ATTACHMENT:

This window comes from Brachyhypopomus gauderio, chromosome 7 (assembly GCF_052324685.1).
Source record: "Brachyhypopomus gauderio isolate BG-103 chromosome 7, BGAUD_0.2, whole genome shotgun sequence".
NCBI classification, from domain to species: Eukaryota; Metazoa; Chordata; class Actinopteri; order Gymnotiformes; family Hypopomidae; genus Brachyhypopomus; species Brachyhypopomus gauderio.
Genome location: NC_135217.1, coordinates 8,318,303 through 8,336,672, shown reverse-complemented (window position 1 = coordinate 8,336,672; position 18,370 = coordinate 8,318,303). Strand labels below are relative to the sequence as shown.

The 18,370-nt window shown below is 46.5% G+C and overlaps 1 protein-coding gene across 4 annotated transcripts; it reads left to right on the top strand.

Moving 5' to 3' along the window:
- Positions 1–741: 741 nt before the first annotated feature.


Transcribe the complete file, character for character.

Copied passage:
This window comes from Brachyhypopomus gauderio, chromosome 7 (assembly GCF_052324685.1).
Source record: "Brachyhypopomus gauderio isolate BG-103 chromosome 7, BGAUD_0.2, whole genome shotgun sequence".
NCBI classification, from domain to species: Eukaryota; Metazoa; Chordata; class Actinopteri; order Gymnotiformes; family Hypopomidae; genus Brachyhypopomus; species Brachyhypopomus gauderio.
Genome location: NC_135217.1, coordinates 8,318,303 through 8,336,672, shown reverse-complemented (window position 1 = coordinate 8,336,672; position 18,370 = coordinate 8,318,303). Strand labels below are relative to the sequence as shown.

The 18,370-nt window shown below is 46.5% G+C and overlaps 1 protein-coding gene across 4 annotated transcripts; it reads left to right on the top strand.

Moving 5' to 3' along the window:
- Positions 1–741: 741 nt before the first annotated feature.